4 MIN READ
Surgeries and comorbidity: are there apps for that?
In the past year my family and I have had a total of six surgeries. I’m happy to say this was an extraordinary year for us and the surgeries ranged from minor (setting the bone in my daughter’s little finger) to life-saving (for the treatment of hydrocephalus and replacing a ventriculoperitoneal shunt – it was the third shunt to be placed).
Personally, I’ve had two surgeries this year along with all the extra testing involved. I am lucky. I had outstanding, professional, timely care. But where I did struggle was receiving conflicting information after my surgeries.
I like to think of myself as a fairly well-informed, engaged patient. Upon completion of my second surgery, my surgeon stated that I should stop the follow up pharmaceutical treatments. OK – she mentioned one, but what about all the other medications?
I called my GP the following day for advice and he wasn’t sure what to do either. Was his best advice better than my gut instincts? Probably – but as my GP stated, none of this was an exact science. The inexactness of my situation was further supported by my next office visit where I received contradictory instructions again.
I’m thankful my situation was short-lived. But it got me thinking about all of the people with comorbidity. How do they manage all of their prescriptions, especially considering they might be coming from different specialists? I know time is money and the amount of time given to a patient is closely monitored.
My father’s paper medical file from the past two years is over a foot thick (I’ve seen it hauled around in his doctor’s office). How can the average patient manage their medication? How can we keep up with all of the fantastic new medical choices? We’re always looking at ways to improve patient adherence but just thinking about managing multiple treatments makes me really empathise with patients and their carers.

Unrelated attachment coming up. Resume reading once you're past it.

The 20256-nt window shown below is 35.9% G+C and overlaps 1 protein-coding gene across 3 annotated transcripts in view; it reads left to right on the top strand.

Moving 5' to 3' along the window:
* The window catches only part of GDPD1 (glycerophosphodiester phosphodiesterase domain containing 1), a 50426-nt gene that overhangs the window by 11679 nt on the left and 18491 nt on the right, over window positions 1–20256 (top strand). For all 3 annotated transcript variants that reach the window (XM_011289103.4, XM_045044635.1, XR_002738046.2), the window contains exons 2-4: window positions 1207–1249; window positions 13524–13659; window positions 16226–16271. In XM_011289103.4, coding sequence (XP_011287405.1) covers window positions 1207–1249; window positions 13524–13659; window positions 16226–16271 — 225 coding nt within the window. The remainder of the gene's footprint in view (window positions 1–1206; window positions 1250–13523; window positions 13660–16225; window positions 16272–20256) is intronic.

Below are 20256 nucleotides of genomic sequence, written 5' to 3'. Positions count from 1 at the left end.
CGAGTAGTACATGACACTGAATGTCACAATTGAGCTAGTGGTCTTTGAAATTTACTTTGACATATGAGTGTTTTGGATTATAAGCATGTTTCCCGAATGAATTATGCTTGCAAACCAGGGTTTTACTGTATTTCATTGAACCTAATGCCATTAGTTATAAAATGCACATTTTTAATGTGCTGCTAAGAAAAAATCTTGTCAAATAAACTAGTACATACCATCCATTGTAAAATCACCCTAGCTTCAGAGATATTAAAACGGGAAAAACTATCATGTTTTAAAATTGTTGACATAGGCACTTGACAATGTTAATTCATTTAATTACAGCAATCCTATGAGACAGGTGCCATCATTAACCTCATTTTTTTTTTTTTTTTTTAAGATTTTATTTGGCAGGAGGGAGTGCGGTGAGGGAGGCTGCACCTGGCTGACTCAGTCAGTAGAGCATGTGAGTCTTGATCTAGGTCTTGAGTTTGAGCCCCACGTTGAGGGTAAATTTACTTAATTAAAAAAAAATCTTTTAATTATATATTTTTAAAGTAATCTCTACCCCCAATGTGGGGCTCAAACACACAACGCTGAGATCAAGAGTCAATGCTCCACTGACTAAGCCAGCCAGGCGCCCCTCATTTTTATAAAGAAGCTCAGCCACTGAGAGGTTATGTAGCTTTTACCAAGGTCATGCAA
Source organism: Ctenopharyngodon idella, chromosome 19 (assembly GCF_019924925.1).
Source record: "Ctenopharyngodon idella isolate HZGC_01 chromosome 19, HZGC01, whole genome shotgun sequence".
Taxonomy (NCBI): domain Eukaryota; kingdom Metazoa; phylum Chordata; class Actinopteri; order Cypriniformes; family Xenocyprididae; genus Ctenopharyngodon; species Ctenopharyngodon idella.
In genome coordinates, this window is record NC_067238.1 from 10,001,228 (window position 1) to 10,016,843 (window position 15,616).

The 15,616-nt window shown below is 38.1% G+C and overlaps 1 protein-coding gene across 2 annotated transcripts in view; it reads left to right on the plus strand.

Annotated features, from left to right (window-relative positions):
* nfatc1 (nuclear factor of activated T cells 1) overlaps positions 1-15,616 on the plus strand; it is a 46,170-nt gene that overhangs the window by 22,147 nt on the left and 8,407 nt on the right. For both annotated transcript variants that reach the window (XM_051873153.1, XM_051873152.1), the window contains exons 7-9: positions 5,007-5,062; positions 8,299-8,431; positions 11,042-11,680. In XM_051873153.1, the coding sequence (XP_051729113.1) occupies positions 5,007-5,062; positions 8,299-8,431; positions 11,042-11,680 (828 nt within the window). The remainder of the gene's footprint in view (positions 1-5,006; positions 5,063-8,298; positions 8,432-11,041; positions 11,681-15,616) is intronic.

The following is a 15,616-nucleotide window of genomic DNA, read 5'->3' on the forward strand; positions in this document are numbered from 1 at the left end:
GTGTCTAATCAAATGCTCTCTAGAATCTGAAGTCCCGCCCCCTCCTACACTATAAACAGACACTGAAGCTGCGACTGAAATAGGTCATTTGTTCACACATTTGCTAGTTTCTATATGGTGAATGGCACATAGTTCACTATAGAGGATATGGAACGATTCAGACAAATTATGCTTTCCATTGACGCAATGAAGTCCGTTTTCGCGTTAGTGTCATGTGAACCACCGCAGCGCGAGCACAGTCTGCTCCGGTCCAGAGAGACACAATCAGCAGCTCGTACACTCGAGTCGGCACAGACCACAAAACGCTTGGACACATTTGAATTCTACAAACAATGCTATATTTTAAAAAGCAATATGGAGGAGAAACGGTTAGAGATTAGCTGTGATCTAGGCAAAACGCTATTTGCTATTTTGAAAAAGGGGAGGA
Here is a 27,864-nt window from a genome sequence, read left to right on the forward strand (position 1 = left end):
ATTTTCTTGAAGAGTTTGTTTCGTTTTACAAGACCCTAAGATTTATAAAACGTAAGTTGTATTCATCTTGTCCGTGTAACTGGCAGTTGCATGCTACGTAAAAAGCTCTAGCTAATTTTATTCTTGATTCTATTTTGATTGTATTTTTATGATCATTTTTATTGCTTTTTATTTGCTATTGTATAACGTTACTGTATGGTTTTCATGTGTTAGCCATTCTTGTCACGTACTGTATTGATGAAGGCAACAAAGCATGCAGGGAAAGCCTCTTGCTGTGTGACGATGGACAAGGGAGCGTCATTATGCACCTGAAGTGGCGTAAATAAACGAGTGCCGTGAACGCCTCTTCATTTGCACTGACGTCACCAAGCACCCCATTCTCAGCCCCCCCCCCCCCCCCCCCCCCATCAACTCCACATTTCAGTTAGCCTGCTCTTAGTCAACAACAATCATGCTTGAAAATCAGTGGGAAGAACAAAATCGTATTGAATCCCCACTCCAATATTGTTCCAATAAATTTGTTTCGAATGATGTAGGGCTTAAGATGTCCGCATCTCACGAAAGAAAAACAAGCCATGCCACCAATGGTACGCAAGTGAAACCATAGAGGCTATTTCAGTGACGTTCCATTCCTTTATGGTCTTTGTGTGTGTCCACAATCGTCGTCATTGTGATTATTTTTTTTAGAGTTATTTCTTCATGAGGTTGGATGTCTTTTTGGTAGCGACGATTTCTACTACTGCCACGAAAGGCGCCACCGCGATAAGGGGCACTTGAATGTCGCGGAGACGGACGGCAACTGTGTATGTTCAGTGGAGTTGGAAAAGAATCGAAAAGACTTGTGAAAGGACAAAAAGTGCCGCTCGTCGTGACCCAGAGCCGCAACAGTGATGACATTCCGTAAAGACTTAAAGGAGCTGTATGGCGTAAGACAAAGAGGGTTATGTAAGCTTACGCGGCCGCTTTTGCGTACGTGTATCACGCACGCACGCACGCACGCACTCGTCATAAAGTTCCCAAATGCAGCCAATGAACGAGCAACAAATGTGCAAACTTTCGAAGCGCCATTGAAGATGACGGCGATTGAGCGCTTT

People are living longer and there are more treatments available. This is creating more demand on primary carers. A recently published article in the BMJ on Managing patients with multimorbidity in primary care had three main points: doctors’ practices should actively identify patients with complex multimorbidity (and their conditions); adopt a policy of continuity of care with one identified physician; and ‘specific extended consultations’ should be assigned protecting the time with the patient.
Appointments range from 48 seconds in Bangladesh to 22.5 minutes in Sweden. In the U.S., meetings with doctors average about 20 minutes. The pressure to see patients means that manging the care will fall back onto the patients. Many see this as an area where apps can help.
In a recent paper published in the NCBI JMIR Mhealth identified 272 medication reminder apps. Of those only 33 were available in Google Play and iTunes. Parkinson’s News Today recommended 6 apps to manage chronic health issues. But these were six different apps all offering support for only one aspect of manging the condition. Medisafe is an app that manages medication. The main features are reminders for taking the medication, possible drug interactions and refill reminders.
This does seem like it would help, but with each app only offering partial management I wonder if there will soon be an app to manage the apps…